The biennium budget increased education spending by over $600 million and sets aside $282 million this year for increased teacher salaries. We are committed to fostering a high performing education system and making the sacrifices necessary to ensure the success of future generations. We are also dedicated to implementing additional flexibility and accountability in our classrooms.
- The budget provides an average 7 percent pay increase for teachers and raises entry-level pay to $33,000 this school year;
- All teachers will receive a much-deserved raise this year – every teacher will make more this year than in 2013-2014;
- Teachers will not lose their longevity pay — under the new salary schedule, longevity pay is incorporated into a teacher’s compensation throughout the year rather than being paid in one lump sum. The raises we are providing teachers are on top of their total compensation, including longevity pay;
- School-based administrators’ salaries were increased by an average of 2 percent and funding for classroom resources was maintained. Noncertified public school employees receive a $500 raise, which aligns with the $1,000 for state employees at approximately 2 percent;
- Master’s supplements for teachers who began or finished graduate coursework by August 1, 2013 have been restored through an $18.7 million budget allocation;
- The plan provides for the reform and replacement of an archaic 37-step teacher pay system with a 6-step schedule and a transparent compensation package.
Clarifying Read to Achieve/School Performance Grades
The “Read to Achieve” program was implemented in the 2011-12 budget to ensure that North Carolina’s third grade students are reading at grade level before being promoted to fourth grade. Studies show that reading levels of third graders can be an indicator of future educational success. For example, one in six children who are not reading proficiently in third grade fail to graduate from high school on time, four times the rate for children reading proficiently in third grade. Last year, only 45 percent of North Carolina’s third graders passed grade-level reading standards.
The Read to Achieve program provides that if a student is not proficient and does not qualify for a “good cause exemption,” (limited English proficient students, students with learning disabilities, etc.) the student may enroll in a state-funded Summer Reading Camp/Workshop. Once the camp has been completed, the student may be re-evaluated for promotion to the fourth grade. Superintendents can make final decisions on whether or not a child qualifies for a good cause exemption. The North Carolina Department of Public Instruction allows a school district to measure proficiency in the following ways:
- Pass the Beginning of Grade Test;
- Pass the End of Grade (EOG) Test;
- Pass the state developed alternative assessment;
- Pass at a 70 percent rate the 36 passages in the student portfolio. It is not recommended that all students be required to complete the portfolio as defined by the General Assembly. Based on judgment, teachers should determine which students will need the portfolio passages;
- Pass a State Board of Education approved assessment, developed at the local level.
In the 2012-2013 school year, only 45 percent of North Carolina’s third graders passed grade-level reading standards. Read to Achieve addresses this troubling trend by allowing school districts flexibility in examining third grade reading skills. House Bill 230 makes clarifying changes to the Read to Achieve program including providing flexibility for LEAs when implementing reading camps, alternative assessments, and student reading portfolios. Additionally, it clarifies that students with individualized education programs (IEPs) would be exempt from mandatory retention.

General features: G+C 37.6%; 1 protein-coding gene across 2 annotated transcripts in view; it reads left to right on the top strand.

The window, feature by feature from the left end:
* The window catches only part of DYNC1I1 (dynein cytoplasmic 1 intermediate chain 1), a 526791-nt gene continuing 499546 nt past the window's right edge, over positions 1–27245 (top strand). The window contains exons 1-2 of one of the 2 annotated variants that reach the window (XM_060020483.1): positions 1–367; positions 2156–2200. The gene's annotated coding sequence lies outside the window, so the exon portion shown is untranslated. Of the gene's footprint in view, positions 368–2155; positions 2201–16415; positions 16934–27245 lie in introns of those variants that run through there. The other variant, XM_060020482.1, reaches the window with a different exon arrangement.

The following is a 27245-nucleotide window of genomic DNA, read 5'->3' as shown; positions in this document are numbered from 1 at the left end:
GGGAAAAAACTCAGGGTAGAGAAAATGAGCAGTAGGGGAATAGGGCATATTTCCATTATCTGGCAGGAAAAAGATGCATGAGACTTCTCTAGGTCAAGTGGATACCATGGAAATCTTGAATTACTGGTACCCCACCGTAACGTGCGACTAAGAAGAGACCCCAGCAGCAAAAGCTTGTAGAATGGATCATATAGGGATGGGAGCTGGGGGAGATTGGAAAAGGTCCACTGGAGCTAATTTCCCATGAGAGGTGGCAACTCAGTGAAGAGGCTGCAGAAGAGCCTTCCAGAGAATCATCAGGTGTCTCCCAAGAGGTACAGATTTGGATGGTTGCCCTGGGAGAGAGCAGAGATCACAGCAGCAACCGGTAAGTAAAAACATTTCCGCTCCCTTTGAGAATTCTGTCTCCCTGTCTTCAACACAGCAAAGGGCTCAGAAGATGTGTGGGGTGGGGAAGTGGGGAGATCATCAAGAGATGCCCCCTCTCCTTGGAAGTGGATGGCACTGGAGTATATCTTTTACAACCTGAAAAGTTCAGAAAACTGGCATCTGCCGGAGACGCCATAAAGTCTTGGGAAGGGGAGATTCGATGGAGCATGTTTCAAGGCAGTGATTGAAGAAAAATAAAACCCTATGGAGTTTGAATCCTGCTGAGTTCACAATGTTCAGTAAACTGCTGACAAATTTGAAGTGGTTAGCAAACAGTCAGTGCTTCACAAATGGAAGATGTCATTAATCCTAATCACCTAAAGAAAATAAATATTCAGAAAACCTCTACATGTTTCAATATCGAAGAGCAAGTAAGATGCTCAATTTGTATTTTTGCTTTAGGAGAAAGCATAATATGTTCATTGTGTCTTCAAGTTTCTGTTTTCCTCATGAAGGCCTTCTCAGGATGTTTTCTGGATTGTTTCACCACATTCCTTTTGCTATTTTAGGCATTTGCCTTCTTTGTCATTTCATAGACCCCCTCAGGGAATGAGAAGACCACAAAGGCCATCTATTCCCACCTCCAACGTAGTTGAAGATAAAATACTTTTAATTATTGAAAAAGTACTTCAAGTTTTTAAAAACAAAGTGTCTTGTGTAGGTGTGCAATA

- House Bill 230 allows flexibility in implementing summer reading camps, a key request of many school districts;
- The law provides that the State Board of Education will implement literacy and mathematics screening throughout North Carolina schools by the 2015-2016 school year;
- The language specifies that not all students are required to complete the portfolio evaluation as defined by the General Assembly.
Opportunity Scholarships (2013 Budget)
The North Carolina Opportunity Scholarship Act, passed as part of the 2013-14 budget, was designed to assist low-income students and families who have difficulty in accessing critical educational resources. The law allows these students to receive Opportunity Scholarships of up to $4,200 per year to attend qualified non-public schools. In the first year, only students who qualify for the Free and Reduced Lunch program are eligible. In following years, students from households with incomes up to 133 percent of the qualifying level for Free and Reduced Lunch will be eligible. All scholarship students would qualify for grants of up to $4,200, not to exceed to the cost of tuition.
Although a North Carolina Superior Court Judge initially ruled that the program was unconstitutional (despite objections from many parents and supporters of the program), the North Carolina Supreme Court has allowed payments to students participating in the program to proceed while the constitutionality of the program is ultimately decided.
Every child deserves access to a sound and effective education. This bipartisan legislation provided the opportunity for all of North Carolina’s families to choose the best educational option for their child, regardless of their income. The decision by a single court to stop this program will continue to trap underprivileged children in low-performing schools where they will continue fall behind their peers.
- The best way to expand opportunity in North Carolina is to give citizens in disadvantaged communities the same educational choices as wealthier citizens;